Despite some notable examples of excellent practice, Northern Ireland’s voluntary sector overall is lagging behind in terms of digital transformation and this is impacting on its ability to remain competitive and deliver services.
That’s according to the latest Ulster Bank and CO3 3rd Sector Index, which surveyed the directors and CEOs of organisations such as charities and social enterprises.
94 percent of third sector leaders responding to the survey said that their organisation faces barriers to fully accessing technology due to factors including cost and a lack of appropriate skills. Only 28 percent believe that technology has significantly changed their organisation over the last five years.
However, there is a strong belief in the sector that digital adoption is important, with 62 percent of respondents agreeing that this can make the third sector more resilient and sustainable. And 40 percent anticipate that technology will have a significant impact on their organisation in the five years ahead.
One organisation that has been introducing innovative technology to improve and develop its services is Angel Eyes NI, a Belfast-based charity that supports and advocates for parents and carers with a child who is blind or partially sighted.
It has developed a virtual reality (VR) training tool for parents and professionals supporting visually impaired children. It simulates a visual impairment to enable parents and others to better understand what their child can and can’t see.
It is a world-first in that it allows the user to layer clinical measurements together to replicate a child’s sight loss.
Third sector organisations have shown themselves to be resilient in recent years in the face of a range of challenges. But many organisations are finding themselves having to run faster just to stand still. It would appear that finding new and better ways to do things through technology so that they can increase productivity has to be at least part of the solution. A major challenge though is the skills to implement and utilise such technology. With a tight labour market in Northern Ireland, demand for technology-related skills is high. The third sector perhaps needs to focus on both outsourcing some expertise and investing where possible in reskilling existing employees.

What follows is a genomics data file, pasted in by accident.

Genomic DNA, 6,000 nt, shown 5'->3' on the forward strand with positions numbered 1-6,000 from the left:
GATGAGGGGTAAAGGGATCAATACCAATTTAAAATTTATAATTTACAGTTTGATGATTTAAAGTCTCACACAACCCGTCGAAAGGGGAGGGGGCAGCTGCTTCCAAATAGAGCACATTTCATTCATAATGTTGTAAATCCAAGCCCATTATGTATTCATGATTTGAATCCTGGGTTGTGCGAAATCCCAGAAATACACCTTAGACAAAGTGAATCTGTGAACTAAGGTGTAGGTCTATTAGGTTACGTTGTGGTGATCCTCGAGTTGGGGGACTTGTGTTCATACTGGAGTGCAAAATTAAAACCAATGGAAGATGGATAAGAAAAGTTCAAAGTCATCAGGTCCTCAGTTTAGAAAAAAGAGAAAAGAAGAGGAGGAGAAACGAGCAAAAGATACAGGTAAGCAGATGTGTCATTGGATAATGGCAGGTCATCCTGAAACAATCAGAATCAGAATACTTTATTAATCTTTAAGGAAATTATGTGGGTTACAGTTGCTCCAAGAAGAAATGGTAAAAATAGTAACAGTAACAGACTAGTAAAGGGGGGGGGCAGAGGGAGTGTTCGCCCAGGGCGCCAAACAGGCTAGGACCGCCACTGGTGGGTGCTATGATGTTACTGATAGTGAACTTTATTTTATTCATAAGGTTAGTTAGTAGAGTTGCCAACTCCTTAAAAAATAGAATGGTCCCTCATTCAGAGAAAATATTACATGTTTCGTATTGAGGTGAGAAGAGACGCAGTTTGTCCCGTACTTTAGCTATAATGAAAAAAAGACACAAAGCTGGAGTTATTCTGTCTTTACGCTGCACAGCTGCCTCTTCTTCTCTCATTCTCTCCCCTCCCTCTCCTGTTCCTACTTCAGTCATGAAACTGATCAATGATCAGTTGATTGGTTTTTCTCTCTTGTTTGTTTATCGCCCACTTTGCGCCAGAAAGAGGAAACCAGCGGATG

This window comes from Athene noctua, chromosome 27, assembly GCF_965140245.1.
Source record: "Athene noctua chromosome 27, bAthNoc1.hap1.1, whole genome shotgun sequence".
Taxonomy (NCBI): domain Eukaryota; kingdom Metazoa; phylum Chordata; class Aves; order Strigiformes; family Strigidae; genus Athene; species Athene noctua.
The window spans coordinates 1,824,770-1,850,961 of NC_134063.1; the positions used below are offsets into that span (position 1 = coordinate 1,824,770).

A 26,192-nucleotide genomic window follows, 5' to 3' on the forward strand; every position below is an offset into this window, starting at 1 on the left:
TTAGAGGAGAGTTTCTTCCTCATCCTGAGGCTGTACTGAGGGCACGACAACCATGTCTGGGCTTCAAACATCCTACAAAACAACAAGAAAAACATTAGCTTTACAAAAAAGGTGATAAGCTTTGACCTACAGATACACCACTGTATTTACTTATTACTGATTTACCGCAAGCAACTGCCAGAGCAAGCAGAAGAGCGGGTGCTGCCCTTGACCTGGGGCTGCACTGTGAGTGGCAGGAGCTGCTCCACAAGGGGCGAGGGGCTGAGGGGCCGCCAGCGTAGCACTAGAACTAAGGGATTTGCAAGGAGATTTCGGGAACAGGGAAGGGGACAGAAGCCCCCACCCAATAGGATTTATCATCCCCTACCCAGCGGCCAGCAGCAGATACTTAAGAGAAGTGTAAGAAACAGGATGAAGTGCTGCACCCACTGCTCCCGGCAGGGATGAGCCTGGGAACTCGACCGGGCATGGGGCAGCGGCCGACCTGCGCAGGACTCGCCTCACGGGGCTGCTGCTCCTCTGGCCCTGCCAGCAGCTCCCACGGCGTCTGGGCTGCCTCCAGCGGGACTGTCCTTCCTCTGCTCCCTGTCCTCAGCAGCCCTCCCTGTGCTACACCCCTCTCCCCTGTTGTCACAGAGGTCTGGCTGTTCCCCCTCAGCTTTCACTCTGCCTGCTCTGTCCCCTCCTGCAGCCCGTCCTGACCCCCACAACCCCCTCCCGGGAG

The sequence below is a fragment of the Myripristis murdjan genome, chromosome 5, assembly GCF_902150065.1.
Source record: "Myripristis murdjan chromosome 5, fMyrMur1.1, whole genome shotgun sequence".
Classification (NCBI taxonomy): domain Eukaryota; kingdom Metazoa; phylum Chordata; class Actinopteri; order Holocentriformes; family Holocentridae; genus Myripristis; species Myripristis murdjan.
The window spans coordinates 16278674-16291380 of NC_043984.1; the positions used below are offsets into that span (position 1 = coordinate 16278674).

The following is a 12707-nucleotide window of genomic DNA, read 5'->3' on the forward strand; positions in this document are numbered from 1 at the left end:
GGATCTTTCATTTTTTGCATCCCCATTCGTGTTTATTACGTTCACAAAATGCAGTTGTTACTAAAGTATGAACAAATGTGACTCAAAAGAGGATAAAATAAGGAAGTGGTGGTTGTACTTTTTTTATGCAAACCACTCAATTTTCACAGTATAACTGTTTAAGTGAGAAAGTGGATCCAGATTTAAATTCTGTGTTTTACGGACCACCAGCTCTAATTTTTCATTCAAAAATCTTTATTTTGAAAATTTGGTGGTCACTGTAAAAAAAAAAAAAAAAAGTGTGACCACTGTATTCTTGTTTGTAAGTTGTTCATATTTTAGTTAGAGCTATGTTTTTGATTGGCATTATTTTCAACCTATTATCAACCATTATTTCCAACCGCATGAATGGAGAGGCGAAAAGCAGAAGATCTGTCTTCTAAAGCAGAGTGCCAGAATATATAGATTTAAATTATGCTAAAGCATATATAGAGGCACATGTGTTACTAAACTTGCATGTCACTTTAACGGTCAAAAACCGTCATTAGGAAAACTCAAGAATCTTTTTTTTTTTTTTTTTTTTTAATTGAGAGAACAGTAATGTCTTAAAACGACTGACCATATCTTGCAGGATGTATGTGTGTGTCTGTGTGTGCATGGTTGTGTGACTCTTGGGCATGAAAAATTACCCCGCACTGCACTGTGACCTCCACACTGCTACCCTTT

Nora Smith, Chief Executive of CO3, commented: “Technology has a really important role to play in the third sector, with the potential to allow organisations to do more with less and to further increase the positive impact they make in society. Angel Eyes NI is just one example of an organisation doing this to great effect. The latest report shows that demand for the services third sector organisations in Northern Ireland offer continues to increase at the same time as funding pressures mount. Organisations recognise that technology can help them deal with this difficult situation and it is extremely important that digital transformation continues in the third sector over the years ahead.”
The Ulster Bank and CO3 3rd Sector Index is a key barometer of Northern Ireland’s third sector, involving a survey of CO3 members who include the leaders of some of Northern Ireland’s largest charities and social enterprises. Services they provide range from care, to counselling and support, and training and development.
Overall, the latest survey shows that 66 percent of respondents saw an increase in demand for their organisation’s services in the last quarter and three quarters indicate that their organisation is facing financial pressures. 41 percent expect their organisation’s turnover to increase in the next 12 months.